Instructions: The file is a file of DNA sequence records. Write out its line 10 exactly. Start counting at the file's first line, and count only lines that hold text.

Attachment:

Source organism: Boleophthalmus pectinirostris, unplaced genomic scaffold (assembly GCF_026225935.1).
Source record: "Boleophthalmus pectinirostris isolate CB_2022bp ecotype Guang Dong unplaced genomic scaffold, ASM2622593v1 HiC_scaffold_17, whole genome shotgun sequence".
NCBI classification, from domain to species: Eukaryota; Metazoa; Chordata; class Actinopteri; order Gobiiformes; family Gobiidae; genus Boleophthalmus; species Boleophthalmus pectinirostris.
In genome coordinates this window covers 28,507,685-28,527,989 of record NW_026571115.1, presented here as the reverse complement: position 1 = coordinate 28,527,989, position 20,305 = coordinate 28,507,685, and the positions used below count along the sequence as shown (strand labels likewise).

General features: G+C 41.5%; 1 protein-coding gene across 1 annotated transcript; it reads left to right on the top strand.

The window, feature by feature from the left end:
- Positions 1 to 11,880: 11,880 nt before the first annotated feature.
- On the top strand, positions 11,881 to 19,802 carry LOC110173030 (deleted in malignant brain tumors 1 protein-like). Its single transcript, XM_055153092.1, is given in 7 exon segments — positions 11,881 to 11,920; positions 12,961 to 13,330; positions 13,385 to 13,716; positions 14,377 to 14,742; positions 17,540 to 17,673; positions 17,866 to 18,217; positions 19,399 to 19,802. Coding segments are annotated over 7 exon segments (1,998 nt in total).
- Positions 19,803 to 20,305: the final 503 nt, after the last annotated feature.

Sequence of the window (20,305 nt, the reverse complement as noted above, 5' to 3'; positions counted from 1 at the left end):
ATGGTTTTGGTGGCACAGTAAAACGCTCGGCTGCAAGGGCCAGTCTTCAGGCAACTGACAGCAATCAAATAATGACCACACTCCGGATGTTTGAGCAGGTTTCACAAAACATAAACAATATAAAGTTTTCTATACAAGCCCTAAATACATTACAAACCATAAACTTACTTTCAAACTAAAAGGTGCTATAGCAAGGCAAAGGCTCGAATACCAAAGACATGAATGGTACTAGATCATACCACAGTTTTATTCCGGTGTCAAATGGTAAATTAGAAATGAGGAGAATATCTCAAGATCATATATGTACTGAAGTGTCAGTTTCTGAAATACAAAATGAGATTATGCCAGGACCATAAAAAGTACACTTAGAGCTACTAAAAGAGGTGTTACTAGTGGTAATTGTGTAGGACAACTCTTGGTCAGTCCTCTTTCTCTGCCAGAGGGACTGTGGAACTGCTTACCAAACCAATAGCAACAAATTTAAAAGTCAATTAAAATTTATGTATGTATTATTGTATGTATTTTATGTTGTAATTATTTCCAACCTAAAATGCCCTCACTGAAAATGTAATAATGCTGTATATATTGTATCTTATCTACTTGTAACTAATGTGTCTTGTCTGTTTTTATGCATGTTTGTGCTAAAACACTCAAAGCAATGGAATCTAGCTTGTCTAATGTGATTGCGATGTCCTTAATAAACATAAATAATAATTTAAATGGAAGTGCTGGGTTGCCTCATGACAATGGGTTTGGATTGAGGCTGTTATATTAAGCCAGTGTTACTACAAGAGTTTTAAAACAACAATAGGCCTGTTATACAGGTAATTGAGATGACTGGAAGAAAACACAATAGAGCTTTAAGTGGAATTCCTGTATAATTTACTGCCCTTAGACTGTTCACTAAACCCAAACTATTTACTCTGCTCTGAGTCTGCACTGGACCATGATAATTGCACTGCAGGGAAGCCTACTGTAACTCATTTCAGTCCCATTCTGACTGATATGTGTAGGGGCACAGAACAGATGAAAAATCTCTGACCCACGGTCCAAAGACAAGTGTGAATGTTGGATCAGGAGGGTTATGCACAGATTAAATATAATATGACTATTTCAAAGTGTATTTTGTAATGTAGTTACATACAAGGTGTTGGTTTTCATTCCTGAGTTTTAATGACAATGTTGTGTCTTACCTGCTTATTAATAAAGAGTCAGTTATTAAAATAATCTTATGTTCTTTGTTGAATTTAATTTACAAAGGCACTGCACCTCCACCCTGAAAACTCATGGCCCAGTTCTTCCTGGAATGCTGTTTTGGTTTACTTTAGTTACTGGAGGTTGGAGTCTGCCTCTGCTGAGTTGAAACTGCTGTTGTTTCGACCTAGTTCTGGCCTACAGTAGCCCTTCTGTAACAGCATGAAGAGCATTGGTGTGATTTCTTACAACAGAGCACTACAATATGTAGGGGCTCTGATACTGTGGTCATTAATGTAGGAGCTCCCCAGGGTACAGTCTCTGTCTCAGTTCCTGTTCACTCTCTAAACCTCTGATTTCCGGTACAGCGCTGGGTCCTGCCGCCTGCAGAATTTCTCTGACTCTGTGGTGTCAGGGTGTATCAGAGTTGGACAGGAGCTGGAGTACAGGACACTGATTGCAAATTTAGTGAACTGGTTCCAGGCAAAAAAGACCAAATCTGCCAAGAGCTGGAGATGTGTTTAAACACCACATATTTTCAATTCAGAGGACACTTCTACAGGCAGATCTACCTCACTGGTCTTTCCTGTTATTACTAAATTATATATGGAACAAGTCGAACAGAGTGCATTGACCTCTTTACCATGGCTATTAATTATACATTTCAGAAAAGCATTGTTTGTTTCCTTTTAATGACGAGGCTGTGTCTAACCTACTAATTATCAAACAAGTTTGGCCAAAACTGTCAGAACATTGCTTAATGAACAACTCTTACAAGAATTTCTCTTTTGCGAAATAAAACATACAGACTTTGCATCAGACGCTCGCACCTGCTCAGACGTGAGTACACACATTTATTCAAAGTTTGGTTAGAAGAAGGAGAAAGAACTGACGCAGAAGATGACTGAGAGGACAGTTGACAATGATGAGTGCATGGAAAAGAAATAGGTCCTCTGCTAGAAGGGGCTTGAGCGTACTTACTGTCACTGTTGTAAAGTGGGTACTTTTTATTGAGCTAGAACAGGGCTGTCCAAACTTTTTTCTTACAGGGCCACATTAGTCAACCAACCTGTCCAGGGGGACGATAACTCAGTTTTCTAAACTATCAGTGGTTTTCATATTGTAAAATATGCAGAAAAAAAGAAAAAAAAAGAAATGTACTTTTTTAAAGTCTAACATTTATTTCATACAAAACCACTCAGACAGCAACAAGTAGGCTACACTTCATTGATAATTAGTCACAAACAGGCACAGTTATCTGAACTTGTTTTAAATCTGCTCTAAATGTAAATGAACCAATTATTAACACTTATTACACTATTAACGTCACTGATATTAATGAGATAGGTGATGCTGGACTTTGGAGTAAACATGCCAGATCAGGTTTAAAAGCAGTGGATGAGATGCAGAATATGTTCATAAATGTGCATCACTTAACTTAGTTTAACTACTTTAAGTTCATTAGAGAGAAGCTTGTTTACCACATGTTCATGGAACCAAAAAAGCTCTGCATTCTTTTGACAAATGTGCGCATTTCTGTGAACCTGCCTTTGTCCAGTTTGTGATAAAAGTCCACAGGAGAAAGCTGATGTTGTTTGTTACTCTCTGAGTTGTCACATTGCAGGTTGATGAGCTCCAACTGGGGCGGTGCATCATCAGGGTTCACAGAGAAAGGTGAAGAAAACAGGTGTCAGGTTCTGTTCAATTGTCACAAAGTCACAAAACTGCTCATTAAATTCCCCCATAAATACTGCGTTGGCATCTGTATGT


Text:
Sequence of the window (20,305 nt, the reverse complement as noted above, 5' to 3'; positions counted from 1 at the left end):